The cat leads him on a merry chase while he tries to get his dinner back, round and round the kitchen and living room until Takeshi realizes that even if he did get the damn filet back, it would be covered in cat hair and cat drool and the heavens only know what else. The cat retreats under the couch with the spoils of its victory and Takeshi calls out for pizza, which he eats with his feet propped up on the coffee table while the cat growls contentedly over its purloined salmon.
The cat does it again when Takeshi tries to make himself some tonkatsu, and again when he tries to do a bit of beef stirfry, and meanwhile the dishes of stupidly expensive wet food go ignored, drying out slowly until Takeshi gets disgusted and scrapes them into the trash. The point couldn't be clearer, but Takeshi fights it for a good week before he gets sick of having his meals spoiled or stolen and just starts buying extra. He passes the stuff the little demon won't touch on to his neighbor, who has a cat of her own, and hopes at least her cat will deign to eat it. (He has his doubts; he's seen Chrome's cat out and about, slinking along the fence with a pair of mismatched eyes and a plumy tail rippling in the breeze, and if ever there was a cat to rival the resident demon for ponciness, this one is it.)
The first night he shares out a bit of beef with the cat, he drops it onto a plate and puts it in the corner of the kitchen. The cat watches him do it from the top of the refrigerator, eyes narrowed to slits, but Takeshi puts the rest of the beef back into the fridge and goes into the other room.
He doesn't hear the cat jump down from the fridge—it never makes any noise unless it wants to—but a little later, when he goes in to start his own dinner, the plate is clean, and the demon doesn't steal the rest of his meal. So Takeshi guesses that's something, anyway.
If this were some kind of heartwarming television special or something, the food thing would work out to some kind of truce or be the start of a feline-bald ape mutual non-aggression pact, but the cat doesn't seem to know anything about narrative conventions. Not, Takeshi thinks, inspecting the latest damage from a flying attack—the cat had dive-bombed him from the top of the stairs, bounced off his forehead, and then fluffed out to twice its actual size before tearing around the apartment and disappearing under the couch—not that this cat would give a damn about narrative conventions, even if it did know anything about them.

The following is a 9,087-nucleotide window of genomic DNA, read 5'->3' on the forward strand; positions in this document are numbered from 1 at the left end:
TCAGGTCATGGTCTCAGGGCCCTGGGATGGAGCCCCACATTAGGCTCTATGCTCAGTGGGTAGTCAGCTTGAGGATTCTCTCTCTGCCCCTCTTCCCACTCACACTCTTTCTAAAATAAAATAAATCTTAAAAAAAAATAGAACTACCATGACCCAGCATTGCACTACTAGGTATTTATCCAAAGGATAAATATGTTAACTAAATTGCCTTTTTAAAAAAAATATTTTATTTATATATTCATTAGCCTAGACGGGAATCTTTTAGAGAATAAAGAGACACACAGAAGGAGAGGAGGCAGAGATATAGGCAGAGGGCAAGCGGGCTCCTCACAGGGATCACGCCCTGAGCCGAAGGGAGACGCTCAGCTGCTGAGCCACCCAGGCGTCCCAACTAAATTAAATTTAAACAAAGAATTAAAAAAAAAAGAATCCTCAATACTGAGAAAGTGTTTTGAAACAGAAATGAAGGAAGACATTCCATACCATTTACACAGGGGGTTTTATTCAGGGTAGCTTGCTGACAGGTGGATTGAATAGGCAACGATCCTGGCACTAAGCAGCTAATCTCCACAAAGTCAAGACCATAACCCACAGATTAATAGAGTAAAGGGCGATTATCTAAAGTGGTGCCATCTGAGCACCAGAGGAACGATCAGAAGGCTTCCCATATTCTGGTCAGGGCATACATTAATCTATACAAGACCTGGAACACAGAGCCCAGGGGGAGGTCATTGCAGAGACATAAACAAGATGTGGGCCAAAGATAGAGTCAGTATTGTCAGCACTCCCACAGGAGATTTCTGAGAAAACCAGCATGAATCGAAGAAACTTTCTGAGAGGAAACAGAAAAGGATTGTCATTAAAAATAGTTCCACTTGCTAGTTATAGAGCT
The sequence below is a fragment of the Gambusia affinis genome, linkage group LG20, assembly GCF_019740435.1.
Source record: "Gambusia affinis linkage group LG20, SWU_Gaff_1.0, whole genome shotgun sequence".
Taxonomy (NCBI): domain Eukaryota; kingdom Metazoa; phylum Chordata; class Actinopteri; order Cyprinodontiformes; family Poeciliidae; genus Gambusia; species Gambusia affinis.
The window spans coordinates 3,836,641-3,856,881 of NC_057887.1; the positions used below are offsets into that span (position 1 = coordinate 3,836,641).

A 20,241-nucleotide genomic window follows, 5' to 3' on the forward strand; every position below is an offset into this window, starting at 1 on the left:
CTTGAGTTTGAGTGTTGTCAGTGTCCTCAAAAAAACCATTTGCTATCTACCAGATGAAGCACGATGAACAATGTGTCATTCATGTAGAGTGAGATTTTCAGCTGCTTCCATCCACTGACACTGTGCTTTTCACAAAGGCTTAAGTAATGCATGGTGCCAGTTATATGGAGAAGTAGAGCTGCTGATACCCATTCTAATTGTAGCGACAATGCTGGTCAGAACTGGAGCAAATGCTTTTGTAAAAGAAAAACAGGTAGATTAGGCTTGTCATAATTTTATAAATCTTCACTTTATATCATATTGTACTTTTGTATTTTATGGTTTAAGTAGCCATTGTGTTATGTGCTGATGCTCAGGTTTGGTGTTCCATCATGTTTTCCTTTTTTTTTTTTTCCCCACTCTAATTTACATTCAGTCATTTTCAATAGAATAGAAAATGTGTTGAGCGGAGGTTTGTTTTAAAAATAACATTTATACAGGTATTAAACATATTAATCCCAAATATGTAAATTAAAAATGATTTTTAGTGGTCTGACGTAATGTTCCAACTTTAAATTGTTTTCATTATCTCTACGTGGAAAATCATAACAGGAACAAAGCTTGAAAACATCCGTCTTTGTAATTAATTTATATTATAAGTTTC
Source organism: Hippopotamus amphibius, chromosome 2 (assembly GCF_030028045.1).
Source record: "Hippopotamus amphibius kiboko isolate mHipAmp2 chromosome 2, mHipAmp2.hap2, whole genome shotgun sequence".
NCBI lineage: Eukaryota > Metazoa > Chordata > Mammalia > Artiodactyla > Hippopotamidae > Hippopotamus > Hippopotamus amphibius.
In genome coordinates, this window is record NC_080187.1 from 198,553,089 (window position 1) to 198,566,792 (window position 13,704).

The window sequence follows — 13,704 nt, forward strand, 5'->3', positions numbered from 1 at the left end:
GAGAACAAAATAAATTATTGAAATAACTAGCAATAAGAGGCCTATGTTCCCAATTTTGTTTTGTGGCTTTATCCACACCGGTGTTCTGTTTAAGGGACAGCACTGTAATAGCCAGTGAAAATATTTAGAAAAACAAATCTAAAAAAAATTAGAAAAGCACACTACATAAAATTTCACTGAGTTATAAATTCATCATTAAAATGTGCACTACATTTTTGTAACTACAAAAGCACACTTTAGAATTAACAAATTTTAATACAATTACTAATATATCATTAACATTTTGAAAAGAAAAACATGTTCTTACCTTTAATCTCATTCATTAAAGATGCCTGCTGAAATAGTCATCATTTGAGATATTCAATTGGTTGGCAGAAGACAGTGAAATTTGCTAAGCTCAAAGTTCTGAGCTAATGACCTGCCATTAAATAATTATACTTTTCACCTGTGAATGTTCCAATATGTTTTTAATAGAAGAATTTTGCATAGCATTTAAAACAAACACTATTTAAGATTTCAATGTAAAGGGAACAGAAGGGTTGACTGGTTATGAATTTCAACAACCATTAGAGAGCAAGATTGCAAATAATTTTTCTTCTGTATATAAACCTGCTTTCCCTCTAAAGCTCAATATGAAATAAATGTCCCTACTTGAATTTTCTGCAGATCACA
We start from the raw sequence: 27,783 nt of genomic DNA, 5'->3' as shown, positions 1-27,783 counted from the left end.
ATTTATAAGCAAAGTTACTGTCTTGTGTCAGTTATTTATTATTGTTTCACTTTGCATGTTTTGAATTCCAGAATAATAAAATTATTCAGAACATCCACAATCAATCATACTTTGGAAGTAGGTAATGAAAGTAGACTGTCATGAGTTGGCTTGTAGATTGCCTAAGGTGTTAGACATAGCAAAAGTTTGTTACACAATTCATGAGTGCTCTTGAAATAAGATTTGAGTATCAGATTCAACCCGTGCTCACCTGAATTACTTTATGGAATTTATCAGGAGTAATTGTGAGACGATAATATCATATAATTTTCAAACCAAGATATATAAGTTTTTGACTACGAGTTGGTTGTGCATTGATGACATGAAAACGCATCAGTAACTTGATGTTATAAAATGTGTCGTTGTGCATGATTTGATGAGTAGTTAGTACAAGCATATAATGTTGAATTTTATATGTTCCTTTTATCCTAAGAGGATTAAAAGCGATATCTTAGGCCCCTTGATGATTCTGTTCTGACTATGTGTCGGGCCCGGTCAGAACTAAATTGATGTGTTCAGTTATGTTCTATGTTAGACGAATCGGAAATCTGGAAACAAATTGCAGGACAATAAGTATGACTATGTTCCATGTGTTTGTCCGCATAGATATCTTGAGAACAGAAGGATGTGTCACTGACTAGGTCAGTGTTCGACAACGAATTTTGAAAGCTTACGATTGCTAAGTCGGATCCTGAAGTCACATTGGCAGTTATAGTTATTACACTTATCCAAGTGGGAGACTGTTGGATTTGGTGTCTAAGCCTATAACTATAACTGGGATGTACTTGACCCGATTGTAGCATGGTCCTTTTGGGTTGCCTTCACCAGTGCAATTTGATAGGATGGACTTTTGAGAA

The best he can say is that they've got kind of a détente about dinner. Kind of. The little terror mostly leaves him alone while he's fixing his own meal, though not always. Sometimes it tries to steal Takeshi's meal too, despite the fact that it gets its own share of undressed meat or fish, whatever Takeshi is having himself. It seems to have a thing for teriyaki, go figure.
Takeshi's getting sick of this, and neither Tsuna nor Chrome has any advice for what he can do to stop his feline overlord from its depredations. (Their mutual suggestion had been a squirt bottle filled with water. Takeshi buys one, even fills it and sets it on the counter, but the second he reaches for it the cat makes such an unearthly sound that it fills his soul with foreboding and he decides that he'd rather live and order pizza again than find out what the cat would do in retaliation for a face-full of water. He can't help thinking this was the correct and proper decision.)
But enough is enough. One Tuesday night he decides that the cat is just going to have to make do with its rightful share of the stirfry beef, and waits for the cat to do its crouching panther, thieving feline routine. The cat gives him a suspicious, slit-eyed look as it lurks on top of the fridge, but Takeshi is waiting for it. He catches the little monster mid-leap, scruffing it and holding it at arms length. It howls like all the demons in hell, and for a second Takeshi worries that he's hurting it. Then he sees the rage on its face and realizes that no, that's just fury and injured pride and a whole bunch of really sharp claws he's holding.
He's committed now, though, so he holds the cat up and says, enunciating as clearly as possible, "Stop. That."
The cat lays its ears back and hisses. It makes a try for his nose, probably to claw it off, but settles for raking his forearm instead.
Takeshi shakes him, gently because he's not a monster no matter how irritated he is. "I said no."
That just gets him a growl, something that sounds rather like a fuck you, ape to Takeshi, but Takeshi holds firm. If he loses this battle, he's lost the war and might as well deed everything over to the four-legged fury and call it done.